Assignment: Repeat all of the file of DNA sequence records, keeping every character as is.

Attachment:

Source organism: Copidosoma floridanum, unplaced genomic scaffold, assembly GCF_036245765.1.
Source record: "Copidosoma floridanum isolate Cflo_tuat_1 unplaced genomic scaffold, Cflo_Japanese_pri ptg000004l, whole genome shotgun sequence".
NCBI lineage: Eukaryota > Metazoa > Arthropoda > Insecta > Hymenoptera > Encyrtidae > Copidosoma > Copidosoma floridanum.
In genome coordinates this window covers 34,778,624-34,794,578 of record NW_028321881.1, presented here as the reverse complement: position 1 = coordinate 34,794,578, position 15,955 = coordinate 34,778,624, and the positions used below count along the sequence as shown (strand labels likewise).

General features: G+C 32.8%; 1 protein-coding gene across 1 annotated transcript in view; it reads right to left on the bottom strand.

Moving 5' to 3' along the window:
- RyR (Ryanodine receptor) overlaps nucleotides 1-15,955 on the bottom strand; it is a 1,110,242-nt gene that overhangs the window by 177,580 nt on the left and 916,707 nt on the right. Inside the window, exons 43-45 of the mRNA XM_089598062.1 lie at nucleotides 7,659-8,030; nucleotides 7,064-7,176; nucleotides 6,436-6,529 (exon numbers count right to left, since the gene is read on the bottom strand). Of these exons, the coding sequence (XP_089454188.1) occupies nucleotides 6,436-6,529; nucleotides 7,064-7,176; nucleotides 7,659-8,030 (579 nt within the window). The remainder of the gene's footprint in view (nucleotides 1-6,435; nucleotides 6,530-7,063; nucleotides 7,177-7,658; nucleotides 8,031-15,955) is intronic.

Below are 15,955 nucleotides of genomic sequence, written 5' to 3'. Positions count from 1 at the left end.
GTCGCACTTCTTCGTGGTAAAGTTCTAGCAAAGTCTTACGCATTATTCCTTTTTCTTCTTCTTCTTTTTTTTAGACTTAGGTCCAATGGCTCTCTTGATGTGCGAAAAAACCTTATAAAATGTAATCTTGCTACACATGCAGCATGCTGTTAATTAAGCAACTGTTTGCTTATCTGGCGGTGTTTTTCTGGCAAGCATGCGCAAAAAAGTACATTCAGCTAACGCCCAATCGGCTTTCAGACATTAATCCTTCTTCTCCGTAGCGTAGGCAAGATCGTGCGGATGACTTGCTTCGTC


Source organism: Copidosoma floridanum, unplaced genomic scaffold, assembly GCF_036245765.1.
Source record: "Copidosoma floridanum isolate Cflo_tuat_1 unplaced genomic scaffold, Cflo_Japanese_pri ptg000004l, whole genome shotgun sequence".
NCBI lineage: Eukaryota > Metazoa > Arthropoda > Insecta > Hymenoptera > Encyrtidae > Copidosoma > Copidosoma floridanum.
In genome coordinates this window covers 34,778,624-34,794,578 of record NW_028321881.1, presented here as the reverse complement: position 1 = coordinate 34,794,578, position 15,955 = coordinate 34,778,624, and the positions used below count along the sequence as shown (strand labels likewise).

General features: G+C 32.8%; 1 protein-coding gene across 1 annotated transcript in view; it reads right to left on the bottom strand.

Moving 5' to 3' along the window:
- RyR (Ryanodine receptor) overlaps nucleotides 1-15,955 on the bottom strand; it is a 1,110,242-nt gene that overhangs the window by 177,580 nt on the left and 916,707 nt on the right. Inside the window, exons 43-45 of the mRNA XM_089598062.1 lie at nucleotides 7,659-8,030; nucleotides 7,064-7,176; nucleotides 6,436-6,529 (exon numbers count right to left, since the gene is read on the bottom strand). Of these exons, the coding sequence (XP_089454188.1) occupies nucleotides 6,436-6,529; nucleotides 7,064-7,176; nucleotides 7,659-8,030 (579 nt within the window). The remainder of the gene's footprint in view (nucleotides 1-6,435; nucleotides 6,530-7,063; nucleotides 7,177-7,658; nucleotides 8,031-15,955) is intronic.

Below are 15,955 nucleotides of genomic sequence, written 5' to 3'. Positions count from 1 at the left end.
GTCGCACTTCTTCGTGGTAAAGTTCTAGCAAAGTCTTACGCATTATTCCTTTTTCTTCTTCTTCTTTTTTTTAGACTTAGGTCCAATGGCTCTCTTGATGTGCGAAAAAACCTTATAAAATGTAATCTTGCTACACATGCAGCATGCTGTTAATTAAGCAACTGTTTGCTTATCTGGCGGTGTTTTTCTGGCAAGCATGCGCAAAAAAGTACATTCAGCTAACGCCCAATCGGCTTTCAGACATTAATCCTTCTTCTCCGTAGCGTAGGCAAGATCGTGCGGATGACTTGCTTCGTC